Saturday, March 2, 2013
Also if you're interested in the text of how the speech might have gone, you can have that too. It'll get some tweaks (and much more practice) between here and the District contest. Once I figure out how far I get to take this speech, I'll fill in a lot more of the details around how it came to be, as well as the thoughts that went into it. For now, this is all the peeks behind the curtain that you get.
I was once told that I am a lazy writer. Imagine yourself in 7th grade. You are 13 years old. You are on the burgeoning precipice that is puberty. You have dreams, you have plans, and you are pre-eminently vulnerable. There you are 13 year old, seventh grade, you are told by your english teacher in front of your entire english class “you are a lazy writer,” a single grade on a single assignment and an entire part of your mind has been cast off as worthless. Fast forward 5 years and you're graduating, convinced that writing isn't worth the hassle, with your good grades in math and science you are convinced you are an engineer. Fast forward another five years and here I am finishing engineering school, convinced that I am not an engineer because; what happened when I got engineering school; what I discovered, was that I am not very good at calculus, I nearly failed out of school because of thermodynamics. I nearly failed because the things engineers do most, turn patterns into numbers and numbers into physical objects are things that run counter to how my brain works. Despite my excellent grades in math and science. Because as it turns out poets do not make very good engineers.
Before I say another word. I want to say this, we are all brilliant.
Others of you may have been told that you’re not smart, not smart enough. By classmates, or by teachers, or by a standardized test score.
Be that as it may, whatever teachers, peers or tests may say, you are brilliant.
The trouble started for me, as it starts for everyone when we start teaching kids in schools to value certain kinds of intelligence over others. As Sir Ken Robinson, an internationally recognized advocate for creativity in education has noted, every institutionalized education system in the world has the same hierarchy of subjects. Math and science are at the top and with them logical intelligence, linguistics and writing after that, the humanities after that and then finally the arts.
Imagine then, although some of you know full well, if you were gifted in one of those intelligences on the “lower end of the academic totem pole” in a society where compulsory education focuses nearly all of it’s resources on the other intelligences.
Allow me to draw a parallel from the animal kingdom. In the Serengeti of africa there is nothing better than the Giraffe at picking the leaves off the tops of trees. They are the very best at what they do. Salmon are also in their own way the very best at what they do. No fish can swim upstream with as much strength and determination, as Salmon can.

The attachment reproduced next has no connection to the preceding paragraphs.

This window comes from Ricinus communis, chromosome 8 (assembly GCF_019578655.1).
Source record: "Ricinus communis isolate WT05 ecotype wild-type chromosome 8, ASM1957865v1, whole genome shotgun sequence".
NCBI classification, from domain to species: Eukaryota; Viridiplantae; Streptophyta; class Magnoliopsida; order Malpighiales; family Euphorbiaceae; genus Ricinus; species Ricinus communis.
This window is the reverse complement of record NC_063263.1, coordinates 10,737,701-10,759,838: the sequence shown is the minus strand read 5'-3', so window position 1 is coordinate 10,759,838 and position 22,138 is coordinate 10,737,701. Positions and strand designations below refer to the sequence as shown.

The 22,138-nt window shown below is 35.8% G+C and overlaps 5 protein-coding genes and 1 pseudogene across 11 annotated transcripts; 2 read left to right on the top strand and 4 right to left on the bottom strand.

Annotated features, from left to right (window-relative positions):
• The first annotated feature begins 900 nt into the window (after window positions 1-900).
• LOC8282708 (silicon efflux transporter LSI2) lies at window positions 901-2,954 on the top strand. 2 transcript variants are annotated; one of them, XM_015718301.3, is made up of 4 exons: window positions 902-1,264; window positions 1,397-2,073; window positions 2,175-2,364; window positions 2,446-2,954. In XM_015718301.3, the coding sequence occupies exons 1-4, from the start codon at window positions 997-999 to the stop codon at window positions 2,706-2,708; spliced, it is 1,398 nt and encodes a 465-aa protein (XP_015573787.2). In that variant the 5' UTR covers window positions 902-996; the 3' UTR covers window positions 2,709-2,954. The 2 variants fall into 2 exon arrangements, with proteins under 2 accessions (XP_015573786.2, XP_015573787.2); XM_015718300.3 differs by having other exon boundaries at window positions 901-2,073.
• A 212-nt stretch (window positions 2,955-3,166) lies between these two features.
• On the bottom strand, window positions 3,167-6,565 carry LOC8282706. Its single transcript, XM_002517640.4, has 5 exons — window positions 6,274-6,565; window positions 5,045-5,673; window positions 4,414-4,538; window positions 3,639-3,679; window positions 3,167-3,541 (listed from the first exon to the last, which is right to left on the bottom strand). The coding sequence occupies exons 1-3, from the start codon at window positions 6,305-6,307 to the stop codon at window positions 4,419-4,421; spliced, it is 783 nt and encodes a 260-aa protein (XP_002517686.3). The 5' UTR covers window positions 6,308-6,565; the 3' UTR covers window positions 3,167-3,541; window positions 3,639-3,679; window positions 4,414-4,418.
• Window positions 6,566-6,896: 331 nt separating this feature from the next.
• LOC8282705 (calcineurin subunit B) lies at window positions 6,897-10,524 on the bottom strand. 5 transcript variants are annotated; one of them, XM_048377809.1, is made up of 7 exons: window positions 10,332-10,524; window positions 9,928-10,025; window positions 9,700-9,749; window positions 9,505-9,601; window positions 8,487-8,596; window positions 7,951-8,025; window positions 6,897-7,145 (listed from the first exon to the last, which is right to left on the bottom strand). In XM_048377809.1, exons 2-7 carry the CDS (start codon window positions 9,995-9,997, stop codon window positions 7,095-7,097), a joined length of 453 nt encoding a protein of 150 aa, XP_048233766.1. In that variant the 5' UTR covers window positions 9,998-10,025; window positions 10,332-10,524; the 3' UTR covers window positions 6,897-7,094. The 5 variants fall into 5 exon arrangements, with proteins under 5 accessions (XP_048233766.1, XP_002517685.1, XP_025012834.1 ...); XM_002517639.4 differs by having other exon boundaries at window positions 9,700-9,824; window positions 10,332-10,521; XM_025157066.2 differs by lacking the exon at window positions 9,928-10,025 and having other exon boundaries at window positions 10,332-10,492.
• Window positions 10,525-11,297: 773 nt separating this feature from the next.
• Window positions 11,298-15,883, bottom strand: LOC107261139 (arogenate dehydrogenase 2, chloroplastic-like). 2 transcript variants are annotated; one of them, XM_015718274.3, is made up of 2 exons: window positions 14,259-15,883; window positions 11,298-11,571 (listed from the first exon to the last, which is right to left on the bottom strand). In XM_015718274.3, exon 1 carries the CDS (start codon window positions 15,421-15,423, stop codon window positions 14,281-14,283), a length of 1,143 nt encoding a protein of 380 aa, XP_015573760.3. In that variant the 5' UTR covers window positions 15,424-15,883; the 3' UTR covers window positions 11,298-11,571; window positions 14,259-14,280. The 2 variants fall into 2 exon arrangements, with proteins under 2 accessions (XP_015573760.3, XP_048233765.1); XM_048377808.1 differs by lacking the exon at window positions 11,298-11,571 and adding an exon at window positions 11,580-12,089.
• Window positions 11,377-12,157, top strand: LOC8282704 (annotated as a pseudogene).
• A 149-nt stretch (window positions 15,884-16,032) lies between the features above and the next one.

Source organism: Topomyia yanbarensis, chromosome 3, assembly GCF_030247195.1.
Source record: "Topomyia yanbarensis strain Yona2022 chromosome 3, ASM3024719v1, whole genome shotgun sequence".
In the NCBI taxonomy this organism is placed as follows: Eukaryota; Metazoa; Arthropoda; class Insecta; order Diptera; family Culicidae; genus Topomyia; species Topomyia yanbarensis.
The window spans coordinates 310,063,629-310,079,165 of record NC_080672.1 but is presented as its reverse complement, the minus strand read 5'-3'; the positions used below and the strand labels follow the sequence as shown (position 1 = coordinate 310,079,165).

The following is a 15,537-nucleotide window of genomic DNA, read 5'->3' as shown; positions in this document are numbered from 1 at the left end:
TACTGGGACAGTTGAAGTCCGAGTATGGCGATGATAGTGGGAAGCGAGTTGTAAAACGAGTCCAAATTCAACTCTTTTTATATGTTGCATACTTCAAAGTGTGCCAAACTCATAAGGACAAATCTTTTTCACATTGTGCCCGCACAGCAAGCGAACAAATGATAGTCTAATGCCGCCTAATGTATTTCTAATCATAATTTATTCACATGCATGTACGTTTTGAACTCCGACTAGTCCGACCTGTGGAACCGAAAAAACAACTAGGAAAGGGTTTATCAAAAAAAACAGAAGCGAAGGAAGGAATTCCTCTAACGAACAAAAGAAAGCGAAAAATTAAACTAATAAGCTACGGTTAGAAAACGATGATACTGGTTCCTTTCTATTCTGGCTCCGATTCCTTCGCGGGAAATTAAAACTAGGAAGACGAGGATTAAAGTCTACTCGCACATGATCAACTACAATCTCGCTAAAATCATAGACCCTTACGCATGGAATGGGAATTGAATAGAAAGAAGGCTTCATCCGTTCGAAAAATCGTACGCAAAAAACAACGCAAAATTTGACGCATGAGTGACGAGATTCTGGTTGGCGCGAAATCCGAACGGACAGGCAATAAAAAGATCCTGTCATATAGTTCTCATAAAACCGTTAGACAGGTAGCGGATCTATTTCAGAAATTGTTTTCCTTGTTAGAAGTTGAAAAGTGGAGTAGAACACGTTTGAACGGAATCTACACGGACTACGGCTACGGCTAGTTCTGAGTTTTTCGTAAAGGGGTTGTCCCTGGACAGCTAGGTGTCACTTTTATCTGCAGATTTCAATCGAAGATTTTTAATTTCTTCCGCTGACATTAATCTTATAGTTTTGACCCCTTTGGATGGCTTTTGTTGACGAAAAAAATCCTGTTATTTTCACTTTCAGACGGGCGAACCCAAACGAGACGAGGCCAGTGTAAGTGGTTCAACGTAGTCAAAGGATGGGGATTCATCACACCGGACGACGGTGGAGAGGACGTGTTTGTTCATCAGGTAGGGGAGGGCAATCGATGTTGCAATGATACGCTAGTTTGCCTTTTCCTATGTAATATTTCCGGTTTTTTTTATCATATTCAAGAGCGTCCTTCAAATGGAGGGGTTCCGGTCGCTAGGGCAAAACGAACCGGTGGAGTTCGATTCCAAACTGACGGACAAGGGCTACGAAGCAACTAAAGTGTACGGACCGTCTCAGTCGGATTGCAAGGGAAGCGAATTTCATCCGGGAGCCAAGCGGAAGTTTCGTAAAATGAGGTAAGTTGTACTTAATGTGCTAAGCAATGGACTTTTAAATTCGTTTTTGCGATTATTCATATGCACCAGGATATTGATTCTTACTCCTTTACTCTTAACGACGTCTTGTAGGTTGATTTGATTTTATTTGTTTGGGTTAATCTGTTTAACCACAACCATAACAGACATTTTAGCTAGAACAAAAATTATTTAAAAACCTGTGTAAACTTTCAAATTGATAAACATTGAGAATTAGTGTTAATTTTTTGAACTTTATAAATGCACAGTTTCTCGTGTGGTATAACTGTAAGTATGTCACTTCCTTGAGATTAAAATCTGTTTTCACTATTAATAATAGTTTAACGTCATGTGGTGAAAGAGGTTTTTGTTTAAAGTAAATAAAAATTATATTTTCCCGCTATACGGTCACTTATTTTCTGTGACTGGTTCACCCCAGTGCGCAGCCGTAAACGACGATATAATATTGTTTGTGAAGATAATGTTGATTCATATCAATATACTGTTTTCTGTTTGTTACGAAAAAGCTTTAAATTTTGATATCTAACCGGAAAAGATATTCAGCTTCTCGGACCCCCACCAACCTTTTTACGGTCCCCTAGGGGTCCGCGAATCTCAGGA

Many of our schools today are asking Salmon to try their best to pick the leaves of the top of trees.*toss a salmon into the air, watch it fall* It’s a silly image isn’t it?
What happened to me, as happens to countless other engineers in training, is I managed to catch a few leaves in my mouth on the way down and I was labeled a giraffe. Good grades in math and science labeled me as an engineer before anyone including me could take the time to figure out what I was really skilled at.
But now I know I am not a giraffe. I am not an engineer. I am a poet. I take patterns in the world and I turn them into words that impact people. Knowing that there is no limit to what I can accomplish as a speaker, as a writer, and as an agent for change in the world.
Another story, borrowed from Sir Ken Robinson’s book “The Element”. about Gillian Lynne, When Gillian Lynne was a little girl, she could not sit still in school, she fell behind in all of her coursework, she couldn’t focus. Her mother and her teacher became concerned and brought her in to a counselor who listened while her teachers explained everything that was going wrong in the class room. And he watched as Gillian sat on her hands and tried not to be too much of a bother. After they had finished explaining he asked for her teacher to leave the room. Once it was just little Gillian Lynne, her mother and the counselor, he turned on his radio.Music began to play. and Gillian began to dance. After the song had ended, the counselor turned his radio back off and quietly explained. “She’s not sick, she’s a dancer.” Gillian Lynne went on to have a successful career in solo ballet, and to choreography where she would meet Andrew Lloyd Webber and choreograph Cats and Phantom of the Opera. Two of the greatest hits broadway has ever known.
I want to share these stories with you to show you how simple it can be to harness a lifetime of brilliance, even your own. Find the passion in the hearts and lives around you. And nurture them, support them, give them what they need to grow, mentor them if you can. You might unlock a hidden genius.